A few more remarks:
socket_directoryis used for Unix domain sockets, and for temporary files Netmulticore may need. Typical locations are
/var/run. The path name of this directory must not be too iong (there is a limit of around 100 chars in total). The name can also be generated. You can delete the directory after use.
Marshalmodule. So far, functional values, objects, lazy values, and exceptions cannot be marshalled.
Netplex_cenv, e.g. for logging, or manipulating the Netplex container. The
Netplex_admin.admin) can be used to query the process state from the command line. It is not only possible to use Netplex from Netmulticore, but also the other way round: A network server implemented with Netplex can start Netmulticore workers (just call
Netmcore_process.startwhen you need one) - the only requirement and initialization for this is that
Netmcore.add_pluginsmust have been called at Netplex startup time. We'll look at the possible interactions with Netplex closer below.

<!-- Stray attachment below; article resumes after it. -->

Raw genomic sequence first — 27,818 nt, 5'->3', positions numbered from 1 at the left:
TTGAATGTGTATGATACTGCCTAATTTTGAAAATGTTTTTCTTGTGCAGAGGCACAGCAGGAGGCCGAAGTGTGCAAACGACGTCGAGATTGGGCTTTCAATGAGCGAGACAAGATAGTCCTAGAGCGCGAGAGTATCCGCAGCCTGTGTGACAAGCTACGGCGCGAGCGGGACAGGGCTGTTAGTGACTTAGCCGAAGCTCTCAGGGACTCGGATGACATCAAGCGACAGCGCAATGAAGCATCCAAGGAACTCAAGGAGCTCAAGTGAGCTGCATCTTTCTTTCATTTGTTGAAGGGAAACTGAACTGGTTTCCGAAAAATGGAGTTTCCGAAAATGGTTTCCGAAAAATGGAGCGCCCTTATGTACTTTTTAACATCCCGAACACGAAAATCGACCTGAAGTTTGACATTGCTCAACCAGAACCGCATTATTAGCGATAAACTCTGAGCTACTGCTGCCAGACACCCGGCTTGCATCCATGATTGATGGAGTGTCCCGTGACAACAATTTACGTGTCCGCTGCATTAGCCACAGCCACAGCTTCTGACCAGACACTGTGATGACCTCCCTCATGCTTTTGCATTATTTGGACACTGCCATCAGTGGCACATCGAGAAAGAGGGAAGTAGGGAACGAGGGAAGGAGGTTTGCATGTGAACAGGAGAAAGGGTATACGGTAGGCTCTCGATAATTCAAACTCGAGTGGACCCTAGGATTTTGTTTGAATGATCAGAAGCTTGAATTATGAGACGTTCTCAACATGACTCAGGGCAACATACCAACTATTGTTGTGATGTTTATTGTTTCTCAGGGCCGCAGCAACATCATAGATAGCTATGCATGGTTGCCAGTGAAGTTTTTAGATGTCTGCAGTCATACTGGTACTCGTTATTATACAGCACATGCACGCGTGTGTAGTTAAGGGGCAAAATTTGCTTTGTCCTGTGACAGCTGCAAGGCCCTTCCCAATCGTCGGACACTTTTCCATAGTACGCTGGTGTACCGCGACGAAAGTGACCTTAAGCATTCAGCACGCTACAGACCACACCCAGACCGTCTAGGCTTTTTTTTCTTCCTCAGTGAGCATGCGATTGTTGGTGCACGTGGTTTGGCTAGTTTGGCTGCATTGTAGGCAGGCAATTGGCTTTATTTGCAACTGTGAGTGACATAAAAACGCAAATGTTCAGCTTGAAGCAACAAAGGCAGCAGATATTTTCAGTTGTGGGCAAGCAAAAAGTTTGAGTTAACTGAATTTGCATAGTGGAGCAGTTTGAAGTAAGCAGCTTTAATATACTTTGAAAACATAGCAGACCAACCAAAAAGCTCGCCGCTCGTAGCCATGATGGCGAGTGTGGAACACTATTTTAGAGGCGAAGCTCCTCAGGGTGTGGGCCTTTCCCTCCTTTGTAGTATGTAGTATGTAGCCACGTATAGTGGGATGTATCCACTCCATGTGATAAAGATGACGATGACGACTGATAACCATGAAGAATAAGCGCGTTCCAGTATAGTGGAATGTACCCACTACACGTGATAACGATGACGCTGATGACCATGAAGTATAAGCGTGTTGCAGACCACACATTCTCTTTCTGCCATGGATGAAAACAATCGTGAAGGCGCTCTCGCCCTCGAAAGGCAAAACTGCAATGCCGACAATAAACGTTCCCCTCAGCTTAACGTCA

In the most simple scenario, a few workers are started at the same
time, and compute the result in parallel. When the workers are done,
it is expected that every worker has computed some part result, and
it is only required to retrieve it, and to combine it with the other
part results. Note that
Netmcore.run can only start one
worker, so we need to start the real workers on our own from the
single first process:
let n = <number of workers> let computation (i,arg) = <compute something from arg and return it> let computation_fork, computation_join = Netmcore_process.def_process computation let manage arg = let pids = List.map (fun i -> Netmcore_process.start computation_fork (i,arg)) (Array.to_list (Array.initialize n (fun i -> i))) in let results = List.map (fun pid -> match Netmcore_process.join computation_join pid with | None -> failwith "No result after error" | Some r -> r ) pids in <reduce the results to a single one> let manage_fork, manage_join = Netmcore_process.def_process manage let first_process arg = Netmcore_process.start manage_fork arg let extract_result _ pid = Netmcore_process.join_nowait manage_join pid <call Netmcore.run as above>
manage takes over the role of the first process that starts the
real workers, and waits until the workers are done. Note that we use
Netmcore_process.join here, and no longer
join_nowait, because it is
essential to wait for the termination of the workers.
As noted, the Netplex library is the basis on which Netmulticore provides more advanced features. Let's have a quick glance at the mechanisms Netplex defines: